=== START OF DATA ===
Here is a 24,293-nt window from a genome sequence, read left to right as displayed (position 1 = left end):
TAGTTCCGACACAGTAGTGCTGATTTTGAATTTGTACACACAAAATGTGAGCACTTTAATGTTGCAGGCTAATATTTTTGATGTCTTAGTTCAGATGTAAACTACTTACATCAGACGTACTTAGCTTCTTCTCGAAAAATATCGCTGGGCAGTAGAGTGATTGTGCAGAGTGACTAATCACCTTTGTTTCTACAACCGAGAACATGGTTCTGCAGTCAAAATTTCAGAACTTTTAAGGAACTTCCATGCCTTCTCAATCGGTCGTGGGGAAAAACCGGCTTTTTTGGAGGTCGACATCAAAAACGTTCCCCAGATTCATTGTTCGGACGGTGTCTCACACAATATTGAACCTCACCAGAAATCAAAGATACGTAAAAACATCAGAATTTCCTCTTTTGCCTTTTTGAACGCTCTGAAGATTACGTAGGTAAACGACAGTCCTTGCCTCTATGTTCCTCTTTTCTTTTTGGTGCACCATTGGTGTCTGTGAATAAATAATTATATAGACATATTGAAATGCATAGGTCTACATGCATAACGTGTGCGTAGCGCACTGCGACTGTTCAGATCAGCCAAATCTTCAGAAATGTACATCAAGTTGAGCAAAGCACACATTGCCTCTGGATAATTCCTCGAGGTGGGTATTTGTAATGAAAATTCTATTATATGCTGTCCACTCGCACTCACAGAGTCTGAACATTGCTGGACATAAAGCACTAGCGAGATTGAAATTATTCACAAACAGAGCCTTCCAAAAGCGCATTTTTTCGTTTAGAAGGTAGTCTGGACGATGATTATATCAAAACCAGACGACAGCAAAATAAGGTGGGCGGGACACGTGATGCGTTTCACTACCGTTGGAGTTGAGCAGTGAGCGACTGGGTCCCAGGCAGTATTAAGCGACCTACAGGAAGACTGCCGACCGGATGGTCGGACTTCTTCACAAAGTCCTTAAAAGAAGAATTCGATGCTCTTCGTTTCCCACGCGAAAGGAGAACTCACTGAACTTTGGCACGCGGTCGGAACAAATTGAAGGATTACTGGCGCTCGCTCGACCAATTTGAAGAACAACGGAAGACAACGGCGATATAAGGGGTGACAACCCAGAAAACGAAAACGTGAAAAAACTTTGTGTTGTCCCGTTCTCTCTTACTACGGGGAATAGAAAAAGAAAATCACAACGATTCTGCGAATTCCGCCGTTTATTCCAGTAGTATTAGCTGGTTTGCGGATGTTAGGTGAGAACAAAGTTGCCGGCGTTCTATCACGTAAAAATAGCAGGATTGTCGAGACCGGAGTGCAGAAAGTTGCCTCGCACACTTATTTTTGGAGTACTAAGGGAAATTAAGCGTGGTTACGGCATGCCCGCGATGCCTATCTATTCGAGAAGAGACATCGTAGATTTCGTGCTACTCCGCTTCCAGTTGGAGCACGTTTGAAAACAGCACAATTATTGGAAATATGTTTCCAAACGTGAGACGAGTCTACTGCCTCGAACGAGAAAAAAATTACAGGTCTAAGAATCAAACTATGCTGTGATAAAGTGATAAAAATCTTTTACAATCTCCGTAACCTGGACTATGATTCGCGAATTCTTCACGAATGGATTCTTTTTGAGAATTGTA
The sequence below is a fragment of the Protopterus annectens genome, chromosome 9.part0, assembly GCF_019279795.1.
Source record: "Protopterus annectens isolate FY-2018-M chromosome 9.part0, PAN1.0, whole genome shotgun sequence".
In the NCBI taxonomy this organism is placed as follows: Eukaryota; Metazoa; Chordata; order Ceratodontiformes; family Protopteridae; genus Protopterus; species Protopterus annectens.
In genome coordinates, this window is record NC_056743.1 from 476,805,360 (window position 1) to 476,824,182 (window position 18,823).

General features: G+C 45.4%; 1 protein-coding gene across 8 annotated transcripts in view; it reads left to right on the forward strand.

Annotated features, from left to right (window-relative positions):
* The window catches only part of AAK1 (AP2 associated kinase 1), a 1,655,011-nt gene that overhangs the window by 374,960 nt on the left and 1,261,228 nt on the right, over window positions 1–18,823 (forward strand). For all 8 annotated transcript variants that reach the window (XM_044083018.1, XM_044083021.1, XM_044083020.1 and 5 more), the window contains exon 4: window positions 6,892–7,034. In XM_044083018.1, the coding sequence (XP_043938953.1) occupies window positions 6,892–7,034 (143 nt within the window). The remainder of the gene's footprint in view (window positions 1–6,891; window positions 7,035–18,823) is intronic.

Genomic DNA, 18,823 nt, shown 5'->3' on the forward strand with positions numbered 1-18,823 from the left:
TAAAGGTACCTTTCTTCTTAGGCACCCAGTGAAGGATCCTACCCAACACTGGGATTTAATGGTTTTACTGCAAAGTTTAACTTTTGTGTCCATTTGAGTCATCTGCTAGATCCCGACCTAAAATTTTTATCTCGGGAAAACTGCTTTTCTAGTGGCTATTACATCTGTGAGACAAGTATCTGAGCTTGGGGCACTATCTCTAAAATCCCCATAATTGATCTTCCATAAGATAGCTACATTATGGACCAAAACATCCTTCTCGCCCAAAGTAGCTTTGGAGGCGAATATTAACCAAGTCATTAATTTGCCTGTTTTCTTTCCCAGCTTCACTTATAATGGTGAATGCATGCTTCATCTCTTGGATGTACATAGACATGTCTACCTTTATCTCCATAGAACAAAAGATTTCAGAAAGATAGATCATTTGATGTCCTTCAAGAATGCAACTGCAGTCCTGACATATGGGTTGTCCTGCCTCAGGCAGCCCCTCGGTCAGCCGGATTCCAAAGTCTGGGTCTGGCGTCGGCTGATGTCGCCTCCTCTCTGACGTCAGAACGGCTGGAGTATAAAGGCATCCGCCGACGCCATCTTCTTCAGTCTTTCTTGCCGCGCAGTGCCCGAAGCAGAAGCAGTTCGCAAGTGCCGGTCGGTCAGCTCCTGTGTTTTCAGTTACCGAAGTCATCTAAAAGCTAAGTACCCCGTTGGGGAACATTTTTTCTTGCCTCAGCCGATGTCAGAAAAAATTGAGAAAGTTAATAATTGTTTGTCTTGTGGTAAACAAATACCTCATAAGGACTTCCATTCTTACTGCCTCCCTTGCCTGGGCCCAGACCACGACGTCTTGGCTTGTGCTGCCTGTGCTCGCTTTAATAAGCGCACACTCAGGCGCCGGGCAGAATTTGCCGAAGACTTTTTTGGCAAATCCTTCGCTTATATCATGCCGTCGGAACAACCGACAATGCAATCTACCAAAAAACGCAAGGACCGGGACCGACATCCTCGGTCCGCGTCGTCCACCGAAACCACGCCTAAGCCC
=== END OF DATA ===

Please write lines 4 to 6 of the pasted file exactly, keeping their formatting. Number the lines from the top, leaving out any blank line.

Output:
Source record: "Protopterus annectens isolate FY-2018-M chromosome 9.part0, PAN1.0, whole genome shotgun sequence".
In the NCBI taxonomy this organism is placed as follows: Eukaryota; Metazoa; Chordata; order Ceratodontiformes; family Protopteridae; genus Protopterus; species Protopterus annectens.
In genome coordinates, this window is record NC_056743.1 from 476,805,360 (window position 1) to 476,824,182 (window position 18,823).